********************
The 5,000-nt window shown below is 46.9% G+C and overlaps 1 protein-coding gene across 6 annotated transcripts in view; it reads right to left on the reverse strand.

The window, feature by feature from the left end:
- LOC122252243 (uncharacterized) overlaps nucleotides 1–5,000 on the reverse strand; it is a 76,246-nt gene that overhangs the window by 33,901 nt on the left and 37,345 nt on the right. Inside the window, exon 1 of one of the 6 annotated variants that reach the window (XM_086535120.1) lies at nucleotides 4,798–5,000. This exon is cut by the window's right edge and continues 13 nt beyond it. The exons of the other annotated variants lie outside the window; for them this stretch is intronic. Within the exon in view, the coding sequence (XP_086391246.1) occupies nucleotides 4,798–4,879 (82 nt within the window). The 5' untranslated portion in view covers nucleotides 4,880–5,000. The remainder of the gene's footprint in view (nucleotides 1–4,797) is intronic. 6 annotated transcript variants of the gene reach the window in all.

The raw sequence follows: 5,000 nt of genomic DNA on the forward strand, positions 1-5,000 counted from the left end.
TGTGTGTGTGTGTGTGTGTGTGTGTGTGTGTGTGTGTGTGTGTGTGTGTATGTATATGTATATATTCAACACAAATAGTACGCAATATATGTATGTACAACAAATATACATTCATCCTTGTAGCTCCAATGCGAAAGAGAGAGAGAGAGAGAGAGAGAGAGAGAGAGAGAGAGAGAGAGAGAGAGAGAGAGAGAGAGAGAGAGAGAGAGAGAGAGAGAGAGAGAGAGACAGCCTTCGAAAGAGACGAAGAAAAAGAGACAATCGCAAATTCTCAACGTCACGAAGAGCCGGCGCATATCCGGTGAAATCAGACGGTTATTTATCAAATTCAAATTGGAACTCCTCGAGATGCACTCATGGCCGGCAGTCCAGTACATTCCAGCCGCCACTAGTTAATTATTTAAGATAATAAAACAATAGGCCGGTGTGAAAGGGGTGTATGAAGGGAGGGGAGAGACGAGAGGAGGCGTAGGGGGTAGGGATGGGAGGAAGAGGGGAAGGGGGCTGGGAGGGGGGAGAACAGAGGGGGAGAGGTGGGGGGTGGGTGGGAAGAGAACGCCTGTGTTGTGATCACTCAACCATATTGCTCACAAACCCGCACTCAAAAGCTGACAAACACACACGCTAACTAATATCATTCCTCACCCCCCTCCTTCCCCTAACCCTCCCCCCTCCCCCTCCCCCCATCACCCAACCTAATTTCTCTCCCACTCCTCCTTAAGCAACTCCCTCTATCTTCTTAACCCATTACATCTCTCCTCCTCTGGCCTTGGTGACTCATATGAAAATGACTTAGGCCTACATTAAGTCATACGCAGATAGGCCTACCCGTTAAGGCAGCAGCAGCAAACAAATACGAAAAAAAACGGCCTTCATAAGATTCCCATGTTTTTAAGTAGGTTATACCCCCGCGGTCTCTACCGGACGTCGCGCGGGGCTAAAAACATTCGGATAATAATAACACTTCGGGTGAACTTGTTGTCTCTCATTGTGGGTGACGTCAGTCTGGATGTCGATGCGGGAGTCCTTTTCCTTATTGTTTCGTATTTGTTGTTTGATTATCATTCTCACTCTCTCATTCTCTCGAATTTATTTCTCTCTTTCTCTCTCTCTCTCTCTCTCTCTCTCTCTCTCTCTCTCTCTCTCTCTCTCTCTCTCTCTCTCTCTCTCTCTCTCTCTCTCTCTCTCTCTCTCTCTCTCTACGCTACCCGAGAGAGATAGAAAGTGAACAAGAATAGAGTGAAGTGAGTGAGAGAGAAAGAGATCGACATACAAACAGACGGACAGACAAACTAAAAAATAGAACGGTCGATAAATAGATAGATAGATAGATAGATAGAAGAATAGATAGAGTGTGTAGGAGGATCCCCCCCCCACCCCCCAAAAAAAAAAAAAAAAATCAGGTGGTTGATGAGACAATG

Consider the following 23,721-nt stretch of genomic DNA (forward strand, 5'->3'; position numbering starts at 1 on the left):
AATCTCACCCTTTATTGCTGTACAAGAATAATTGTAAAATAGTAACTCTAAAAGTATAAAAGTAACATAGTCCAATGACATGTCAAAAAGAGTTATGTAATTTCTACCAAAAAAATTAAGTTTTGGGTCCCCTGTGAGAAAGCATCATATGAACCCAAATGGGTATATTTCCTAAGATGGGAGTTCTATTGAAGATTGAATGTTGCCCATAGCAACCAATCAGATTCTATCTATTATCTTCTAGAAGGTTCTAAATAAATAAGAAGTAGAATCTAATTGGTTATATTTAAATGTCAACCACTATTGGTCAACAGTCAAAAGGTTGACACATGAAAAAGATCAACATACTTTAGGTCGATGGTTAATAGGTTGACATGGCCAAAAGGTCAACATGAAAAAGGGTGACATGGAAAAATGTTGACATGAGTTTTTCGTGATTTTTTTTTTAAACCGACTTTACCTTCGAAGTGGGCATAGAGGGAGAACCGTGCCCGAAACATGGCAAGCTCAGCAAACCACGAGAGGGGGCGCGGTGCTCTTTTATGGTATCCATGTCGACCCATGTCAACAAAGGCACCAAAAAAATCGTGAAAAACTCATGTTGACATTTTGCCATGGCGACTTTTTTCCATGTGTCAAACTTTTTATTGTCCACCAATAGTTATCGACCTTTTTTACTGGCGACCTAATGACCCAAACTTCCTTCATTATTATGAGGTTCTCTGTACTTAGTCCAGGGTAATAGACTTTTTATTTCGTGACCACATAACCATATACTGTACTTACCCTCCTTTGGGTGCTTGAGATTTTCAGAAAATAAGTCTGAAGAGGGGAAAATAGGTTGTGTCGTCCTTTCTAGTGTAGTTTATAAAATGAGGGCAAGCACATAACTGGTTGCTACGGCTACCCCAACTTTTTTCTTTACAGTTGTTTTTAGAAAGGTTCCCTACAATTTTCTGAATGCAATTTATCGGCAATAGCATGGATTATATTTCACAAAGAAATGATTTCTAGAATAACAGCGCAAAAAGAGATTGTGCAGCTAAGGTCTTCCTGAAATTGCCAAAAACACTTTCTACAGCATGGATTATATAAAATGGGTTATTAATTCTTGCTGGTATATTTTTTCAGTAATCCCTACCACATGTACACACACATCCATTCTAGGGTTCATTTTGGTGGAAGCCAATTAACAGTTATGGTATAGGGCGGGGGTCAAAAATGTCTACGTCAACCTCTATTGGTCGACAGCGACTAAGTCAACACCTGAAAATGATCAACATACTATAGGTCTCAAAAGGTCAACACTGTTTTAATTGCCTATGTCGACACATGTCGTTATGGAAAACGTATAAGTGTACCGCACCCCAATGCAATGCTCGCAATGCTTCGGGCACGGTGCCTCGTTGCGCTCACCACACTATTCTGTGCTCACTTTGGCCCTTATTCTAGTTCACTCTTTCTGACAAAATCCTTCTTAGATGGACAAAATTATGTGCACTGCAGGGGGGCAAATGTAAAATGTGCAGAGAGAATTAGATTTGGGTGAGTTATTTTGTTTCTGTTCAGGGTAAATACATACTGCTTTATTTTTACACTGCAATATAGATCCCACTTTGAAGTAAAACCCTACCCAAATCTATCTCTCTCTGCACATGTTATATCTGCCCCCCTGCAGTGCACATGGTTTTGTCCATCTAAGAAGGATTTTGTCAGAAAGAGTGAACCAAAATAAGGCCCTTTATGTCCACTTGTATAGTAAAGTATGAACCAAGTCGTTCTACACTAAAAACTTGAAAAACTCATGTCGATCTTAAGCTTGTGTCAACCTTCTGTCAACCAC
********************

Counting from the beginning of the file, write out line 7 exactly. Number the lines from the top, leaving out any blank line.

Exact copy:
AATCTCACCCTTTATTGCTGTACAAGAATAATTGTAAAATAGTAACTCTAAAAGTATAAAAGTAACATAGTCCAATGACATGTCAAAAAGAGTTATGTAATTTCTACCAAAAAAATTAAGTTTTGGGTCCCCTGTGAGAAAGCATCATATGAACCCAAATGGGTATATTTCCTAAGATGGGAGTTCTATTGAAGATTGAATGTTGCCCATAGCAACCAATCAGATTCTATCTATTATCTTCTAGAAGGTTCTAAATAAATAAGAAGTAGAATCTAATTGGTTATATTTAAATGTCAACCACTATTGGTCAACAGTCAAAAGGTTGACACATGAAAAAGATCAACATACTTTAGGTCGATGGTTAATAGGTTGACATGGCCAAAAGGTCAACATGAAAAAGGGTGACATGGAAAAATGTTGACATGAGTTTTTCGTGATTTTTTTTTTAAACCGACTTTACCTTCGAAGTGGGCATAGAGGGAGAACCGTGCCCGAAACATGGCAAGCTCAGCAAACCACGAGAGGGGGCGCGGTGCTCTTTTATGGTATCCATGTCGACCCATGTCAACAAAGGCACCAAAAAAATCGTGAAAAACTCATGTTGACATTTTGCCATGGCGACTTTTTTCCATGTGTCAAACTTTTTATTGTCCACCAATAGTTATCGACCTTTTTTACTGGCGACCTAATGACCCAAACTTCCTTCATTATTATGAGGTTCTCTGTACTTAGTCCAGGGTAATAGACTTTTTATTTCGTGACCACATAACCATATACTGTACTTACCCTCCTTTGGGTGCTTGAGATTTTCAGAAAATAAGTCTGAAGAGGGGAAAATAGGTTGTGTCGTCCTTTCTAGTGTAGTTTATAAAATGAGGGCAAGCACATAACTGGTTGCTACGGCTACCCCAACTTTTTTCTTTACAGTTGTTTTTAGAAAGGTTCCCTACAATTTTCTGAATGCAATTTATCGGCAATAGCATGGATTATATTTCACAAAGAAATGATTTCTAGAATAACAGCGCAAAAAGAGATTGTGCAGCTAAGGTCTTCCTGAAATTGCCAAAAACACTTTCTACAGCATGGATTATATAAAATGGGTTATTAATTCTTGCTGGTATATTTTTTCAGTAATCCCTACCACATGTACACACACATCCATTCTAGGGTTCATTTTGGTGGAAGCCAATTAACAGTTATGGTATAGGGCGGGGGTCAAAAATGTCTACGTCAACCTCTATTGGTCGACAGCGACTAAGTCAACACCTGAAAATGATCAACATACTATAGGTCTCAAAAGGTCAACACTGTTTTAATTGCCTATGTCGACACATGTCGTTATGGAAAACGTATAAGTGTACCGCACCCCAATGCAATGCTCGCAATGCTTCGGGCACGGTGCCTCGTTGCGCTCACCACACTATTCTGTGCTCACTTTGGCCCTTATTCTAGTTCACTCTTTCTGACAAAATCCTTCTTAGATGGACAAAATTATGTGCACTGCAGGGGGGCAAATGTAAAATGTGCAGAGAGAATTAGATTTGGGTGAGTTATTTTGTTTCTGTTCAGGGTAAATACATACTGCTTTATTTTTACACTGCAATATAGATCCCACTTTGAAGTAAAACCCTACCCAAATCTATCTCTCTCTGCACATGTTATATCTGCCCCCCTGCAGTGCACATGGTTTTGTCCATCTAAGAAGGATTTTGTCAGAAAGAGTGAACCAAAATAAGGCCCTTTATGTCCACTTGTATAGTAAAGTATGAACCAAGTCGTTCTACACTAAAAACTTGAAAAACTCATGTCGATCTTAAGCTTGTGTCAACCTTCTGTCAACCAC